Next I secured the bottom with pocket screws. Then I flipped the cabinet over and secured the top supports as well using large clamps to hold everything tight.
The back supports got attached to the sides and I also put two screws through the top and bottom to hold them in place as well. This prevents bowing and separation when they are secured to the wall.
3. Build and Install Drawers
We decided to go with four medium sized drawers. I cut the parts to size to account for the full extension drawer slides I’ll be using. For more information on how I build my drawers check out How To Make Drawers in 6 Easy Steps. The drawers go together with pocket screws which hold well in the 3⁄4” plywood. After the boxes were together I cut four drawer bottoms from 1⁄4” plywood. I glued and nailed the bottoms in place and this makes the drawer even stronger as it locks everything together.
I finished out each drawer by routing a 45 degree chamfer on the edges. This hides the plywood bottom when viewed from the side and gives it a floating panel look.
Before installing the drawers I needed to do one more thing. I put a couple coats of white paint on the first several inches of the inside of the cabinet, which is all you’ll ever see in use.
Add Drawer Slides
After the paint was dry I installed the full extension slides using a small spacer for the bottom slide. Then I used an offcut of the drawer parts to space the rest of the slides as I attached them up both sides.
With the slides in place I could put the drawers in and attach them to the slides right there in the cabinet.
Build Cabinet Base Top
Next I cut the top for the cabinet base along with the drawer fronts. I’m using a plywood top with a solid wood trim on the front to give it a more custom look. I used the panel to mark the length of the trim and cut it to size to fit.
Next I attached the trim with pocket screws but you could also glue and nail it in place as well.
Before moving to the hutch I put a coat of paint on the cabinet and top so it could be drying why I build.
4. Build the Hutch
Cut Parts for Hutch
The hutch is just under four feet tall so I cut a full length section in half with my track saw.
Then I ripped the sides down. Next I went ahead and rough cut the parts for the top, the back supports and the three adjustable shelves that will go in the hutch.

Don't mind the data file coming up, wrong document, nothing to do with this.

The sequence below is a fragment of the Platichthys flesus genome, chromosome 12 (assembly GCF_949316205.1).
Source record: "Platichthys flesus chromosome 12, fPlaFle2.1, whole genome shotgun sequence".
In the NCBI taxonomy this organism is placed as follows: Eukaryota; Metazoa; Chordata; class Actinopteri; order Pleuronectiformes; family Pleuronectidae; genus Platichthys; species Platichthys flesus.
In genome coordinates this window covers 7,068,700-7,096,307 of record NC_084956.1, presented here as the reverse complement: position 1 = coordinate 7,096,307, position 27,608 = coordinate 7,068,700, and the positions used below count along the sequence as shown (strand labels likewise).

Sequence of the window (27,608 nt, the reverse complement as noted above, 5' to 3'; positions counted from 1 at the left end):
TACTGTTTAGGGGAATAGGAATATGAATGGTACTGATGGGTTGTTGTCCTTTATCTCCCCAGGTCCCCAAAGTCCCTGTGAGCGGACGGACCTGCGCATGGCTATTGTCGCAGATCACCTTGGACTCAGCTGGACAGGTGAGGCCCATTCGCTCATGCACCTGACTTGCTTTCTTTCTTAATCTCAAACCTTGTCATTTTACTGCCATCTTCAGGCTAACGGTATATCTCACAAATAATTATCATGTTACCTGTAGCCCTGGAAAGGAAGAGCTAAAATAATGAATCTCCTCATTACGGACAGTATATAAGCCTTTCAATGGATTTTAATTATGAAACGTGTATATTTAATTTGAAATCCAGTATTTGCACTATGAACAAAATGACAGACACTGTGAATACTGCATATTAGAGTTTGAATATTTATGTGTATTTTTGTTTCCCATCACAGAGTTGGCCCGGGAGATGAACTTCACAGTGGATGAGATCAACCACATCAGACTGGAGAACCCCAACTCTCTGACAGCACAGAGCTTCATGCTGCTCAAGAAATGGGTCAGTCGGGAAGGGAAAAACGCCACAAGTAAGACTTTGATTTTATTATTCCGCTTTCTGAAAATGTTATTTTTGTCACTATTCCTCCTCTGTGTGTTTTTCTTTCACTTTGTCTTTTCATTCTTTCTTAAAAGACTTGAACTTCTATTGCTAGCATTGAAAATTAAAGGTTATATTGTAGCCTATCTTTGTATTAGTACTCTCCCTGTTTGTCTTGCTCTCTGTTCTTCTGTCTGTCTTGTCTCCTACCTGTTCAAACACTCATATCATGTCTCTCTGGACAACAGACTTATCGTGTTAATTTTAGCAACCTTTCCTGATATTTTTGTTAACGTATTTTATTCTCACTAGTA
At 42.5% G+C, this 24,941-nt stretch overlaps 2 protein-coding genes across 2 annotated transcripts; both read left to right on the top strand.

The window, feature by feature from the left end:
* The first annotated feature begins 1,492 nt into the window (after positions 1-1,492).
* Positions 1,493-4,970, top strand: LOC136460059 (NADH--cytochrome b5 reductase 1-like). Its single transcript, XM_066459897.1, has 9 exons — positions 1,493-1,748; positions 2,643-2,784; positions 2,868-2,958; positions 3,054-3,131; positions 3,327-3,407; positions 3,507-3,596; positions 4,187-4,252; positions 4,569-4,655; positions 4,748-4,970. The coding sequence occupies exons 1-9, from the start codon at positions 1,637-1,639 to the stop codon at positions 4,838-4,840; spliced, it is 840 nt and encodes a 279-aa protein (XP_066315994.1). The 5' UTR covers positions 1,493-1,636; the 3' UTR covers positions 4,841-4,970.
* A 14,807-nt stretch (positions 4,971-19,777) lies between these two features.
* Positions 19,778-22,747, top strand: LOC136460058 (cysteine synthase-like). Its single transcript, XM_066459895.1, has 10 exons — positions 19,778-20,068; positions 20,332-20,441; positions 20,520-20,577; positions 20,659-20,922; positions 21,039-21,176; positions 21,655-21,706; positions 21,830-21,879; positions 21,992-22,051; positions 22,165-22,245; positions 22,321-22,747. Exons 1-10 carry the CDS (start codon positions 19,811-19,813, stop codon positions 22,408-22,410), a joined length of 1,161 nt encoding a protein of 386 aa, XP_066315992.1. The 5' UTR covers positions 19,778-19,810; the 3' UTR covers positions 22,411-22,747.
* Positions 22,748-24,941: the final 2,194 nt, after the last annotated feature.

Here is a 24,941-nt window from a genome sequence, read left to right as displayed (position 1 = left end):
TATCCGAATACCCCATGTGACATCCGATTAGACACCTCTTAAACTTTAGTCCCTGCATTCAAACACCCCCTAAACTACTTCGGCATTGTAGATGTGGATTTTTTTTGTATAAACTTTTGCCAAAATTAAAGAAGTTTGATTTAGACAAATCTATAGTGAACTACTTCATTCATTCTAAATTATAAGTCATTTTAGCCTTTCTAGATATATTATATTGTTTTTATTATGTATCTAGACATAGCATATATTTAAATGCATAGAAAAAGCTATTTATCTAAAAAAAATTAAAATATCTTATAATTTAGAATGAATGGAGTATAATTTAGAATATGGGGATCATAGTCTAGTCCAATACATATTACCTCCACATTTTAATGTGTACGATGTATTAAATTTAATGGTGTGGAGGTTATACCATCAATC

Next I pulled out Fred the Sled to cut all the parts to final length. I cut the top and the shelves to final size as well. They ended up just longer than my sled so I had to mark and cut them instead of using the stop block.
Attach Support Pieces
The supports for the hutch are similar to the ones on the cabinet. They’ll be attached with pocket holes along with the top piece. These will all be facing the top or back of the closet so you won’t need to plug them for painting.
Drill Holes for Adjustable Shelves
You could make fixed shelves for the hutch, but I much prefer adjustable shelves.
After drilling the shelf pin holes I painted the sides and the top before assembly. It’s way easier to roll the parts as panels vs working into corners.
Screw and Clamp Hutch Carcass
When they were dry I clamped the top between the sides and secured it with pocket screws. And because the paint wasn’t fully cured just yet I used wax paper between it and the clamp heads. This keeps the clamps from sticking to the sides under pressure or embedding any small wood chips into the finish.
I added one back support to the top of the hutch, securing it to the top panel as well. And I put another right at the bottom. The weight of the hutch will transfer to the base cabinet, but you still want to secure it tightly to the wall through these pieces.
Add Wood Trim to Hutch
I wanted to add a little visual heft to the hutch so I used more poplar trim for a face frame. I cut the top trim so it overhung on each side then I attached it to the hutch with glue and brad nails.